CHICAGO, Ill. – A new poll from The Associated Press-NORC Center for Public Affairs Research finds that two-thirds of Americans say they're at least somewhat concerned they or a loved one will be infected by the coronavirus — up from less than half who said so a month ago.
Among other finding in the survey, conducted March 12-16 among American adults:
— Worries about the coronavirus now surpass concerns about the flu. Thirty-one percent of Americans are very or extremely worried about themselves or someone in their families becoming infected, with another 35% somewhat worried. A month ago, more than half — 55% — said they were not worried.
Concerns about getting the flu decreased over the same period, with 49% now calling themselves at least somewhat worried after 63% said that a month ago.
— When it comes to news and information about the coronavirus, a majority of Americans — 59% — say they rely most heavily on traditional news sources like TV, radio and newspapers.
But while about 7 in 10 adults age 45 or older say they get most of that information from traditional news sources, only about 4 in 10 of those under age 30 say the same. By contrast, about a quarter of those under age 30 say they get news about it from social media, compared with about 1 in 10 adults overall.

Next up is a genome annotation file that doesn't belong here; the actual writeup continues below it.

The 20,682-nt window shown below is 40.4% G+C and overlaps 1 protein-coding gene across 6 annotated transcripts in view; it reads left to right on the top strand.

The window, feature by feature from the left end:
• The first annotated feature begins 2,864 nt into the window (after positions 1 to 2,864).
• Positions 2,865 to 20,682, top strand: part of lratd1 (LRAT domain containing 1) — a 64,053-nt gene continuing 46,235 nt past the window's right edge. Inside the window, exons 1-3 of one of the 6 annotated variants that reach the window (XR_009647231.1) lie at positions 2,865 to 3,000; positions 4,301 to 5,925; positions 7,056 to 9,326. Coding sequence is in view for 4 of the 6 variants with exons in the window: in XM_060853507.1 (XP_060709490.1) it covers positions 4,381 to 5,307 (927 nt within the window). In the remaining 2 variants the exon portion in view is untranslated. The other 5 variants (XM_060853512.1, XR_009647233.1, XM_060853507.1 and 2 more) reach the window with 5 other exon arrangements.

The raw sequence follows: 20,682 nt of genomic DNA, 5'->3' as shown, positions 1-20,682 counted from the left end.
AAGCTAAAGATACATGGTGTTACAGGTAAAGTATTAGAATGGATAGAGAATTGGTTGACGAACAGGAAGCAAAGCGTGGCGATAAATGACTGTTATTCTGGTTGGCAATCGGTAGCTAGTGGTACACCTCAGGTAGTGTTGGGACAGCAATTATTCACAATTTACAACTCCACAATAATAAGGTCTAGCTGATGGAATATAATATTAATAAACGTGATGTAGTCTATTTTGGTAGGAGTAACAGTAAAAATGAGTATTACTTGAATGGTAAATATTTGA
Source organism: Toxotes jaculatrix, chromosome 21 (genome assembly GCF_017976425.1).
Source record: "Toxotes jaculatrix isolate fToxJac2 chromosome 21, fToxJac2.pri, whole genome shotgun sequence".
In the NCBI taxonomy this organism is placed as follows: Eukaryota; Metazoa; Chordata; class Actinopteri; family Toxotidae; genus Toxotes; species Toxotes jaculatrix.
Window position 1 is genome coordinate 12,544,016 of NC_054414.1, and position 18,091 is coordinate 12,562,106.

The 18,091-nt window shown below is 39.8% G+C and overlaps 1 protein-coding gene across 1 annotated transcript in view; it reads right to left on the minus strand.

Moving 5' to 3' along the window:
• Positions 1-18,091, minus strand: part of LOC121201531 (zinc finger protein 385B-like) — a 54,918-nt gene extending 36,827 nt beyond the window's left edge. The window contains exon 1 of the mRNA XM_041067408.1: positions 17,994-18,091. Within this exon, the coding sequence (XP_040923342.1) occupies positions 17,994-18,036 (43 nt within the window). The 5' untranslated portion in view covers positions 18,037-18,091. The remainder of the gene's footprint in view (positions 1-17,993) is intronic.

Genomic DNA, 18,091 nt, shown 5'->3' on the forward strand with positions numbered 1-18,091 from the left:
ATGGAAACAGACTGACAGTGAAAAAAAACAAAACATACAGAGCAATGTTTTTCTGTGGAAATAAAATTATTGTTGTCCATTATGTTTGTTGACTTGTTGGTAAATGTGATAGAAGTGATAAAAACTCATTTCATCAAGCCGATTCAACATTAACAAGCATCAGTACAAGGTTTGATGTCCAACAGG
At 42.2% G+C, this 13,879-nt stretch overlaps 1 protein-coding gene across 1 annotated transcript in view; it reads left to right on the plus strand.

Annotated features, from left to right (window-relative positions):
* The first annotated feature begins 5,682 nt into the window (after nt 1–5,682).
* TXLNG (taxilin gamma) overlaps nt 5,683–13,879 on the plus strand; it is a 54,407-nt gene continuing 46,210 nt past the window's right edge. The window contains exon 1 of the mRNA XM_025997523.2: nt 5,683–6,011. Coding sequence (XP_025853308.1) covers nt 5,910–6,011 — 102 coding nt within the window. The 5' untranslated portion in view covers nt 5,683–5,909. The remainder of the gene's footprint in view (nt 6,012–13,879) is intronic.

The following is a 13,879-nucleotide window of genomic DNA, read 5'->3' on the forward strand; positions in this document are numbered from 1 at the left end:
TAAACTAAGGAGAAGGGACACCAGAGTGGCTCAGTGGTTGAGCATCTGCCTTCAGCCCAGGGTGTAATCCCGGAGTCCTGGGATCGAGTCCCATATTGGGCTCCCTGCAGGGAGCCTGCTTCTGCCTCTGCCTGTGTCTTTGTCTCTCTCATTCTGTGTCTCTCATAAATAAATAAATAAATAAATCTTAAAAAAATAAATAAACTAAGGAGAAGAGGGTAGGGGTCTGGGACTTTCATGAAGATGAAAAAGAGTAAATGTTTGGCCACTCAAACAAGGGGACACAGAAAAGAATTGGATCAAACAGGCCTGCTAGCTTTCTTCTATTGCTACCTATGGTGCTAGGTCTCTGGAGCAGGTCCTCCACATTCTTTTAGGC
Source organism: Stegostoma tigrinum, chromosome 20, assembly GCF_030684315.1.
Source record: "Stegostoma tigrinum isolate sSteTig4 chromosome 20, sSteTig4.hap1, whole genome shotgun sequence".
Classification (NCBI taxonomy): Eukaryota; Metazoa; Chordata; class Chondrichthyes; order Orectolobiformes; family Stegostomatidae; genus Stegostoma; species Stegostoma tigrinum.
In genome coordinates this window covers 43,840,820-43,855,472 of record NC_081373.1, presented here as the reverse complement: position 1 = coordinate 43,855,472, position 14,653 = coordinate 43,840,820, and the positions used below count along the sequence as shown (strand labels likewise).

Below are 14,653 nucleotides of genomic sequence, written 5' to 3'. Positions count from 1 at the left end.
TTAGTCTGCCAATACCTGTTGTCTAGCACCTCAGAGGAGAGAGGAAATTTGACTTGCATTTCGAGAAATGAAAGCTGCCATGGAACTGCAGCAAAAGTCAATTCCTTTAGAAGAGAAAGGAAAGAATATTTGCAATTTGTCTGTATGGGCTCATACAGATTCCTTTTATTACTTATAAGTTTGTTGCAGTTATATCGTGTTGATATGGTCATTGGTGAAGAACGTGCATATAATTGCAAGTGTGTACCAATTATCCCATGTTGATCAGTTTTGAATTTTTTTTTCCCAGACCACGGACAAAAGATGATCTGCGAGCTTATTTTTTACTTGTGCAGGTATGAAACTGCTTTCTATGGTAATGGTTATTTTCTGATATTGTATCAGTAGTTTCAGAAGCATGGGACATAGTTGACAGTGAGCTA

— There’s a partisan divide in concern about the coronavirus. Thirty-six percent of Democrats called themselves very worried, compared with 21% of Republicans. Both Democrats and Republicans are more likely to express at least some concern than they were a month ago, when there was little difference in levels of worry. The share who said they were very worried increased only among Democrats.
Democrats are also at least somewhat more likely than Republicans to say they are washing their hands more frequently, staying away from large groups and stocking up on cleaning supplies.
As the poll was being conducted, President Donald Trump declared a national emergency on March 13.
The AP-NORC poll of 1,003 adults was conducted March 12-16 using a sample drawn from NORC's probability-based AmeriSpeak Panel, which is designed to be representative of the U.S. population. The margin of sampling error for all respondents is plus or minus 4.3 percentage points
AP-NORC Center: http://www.apnorc.org/.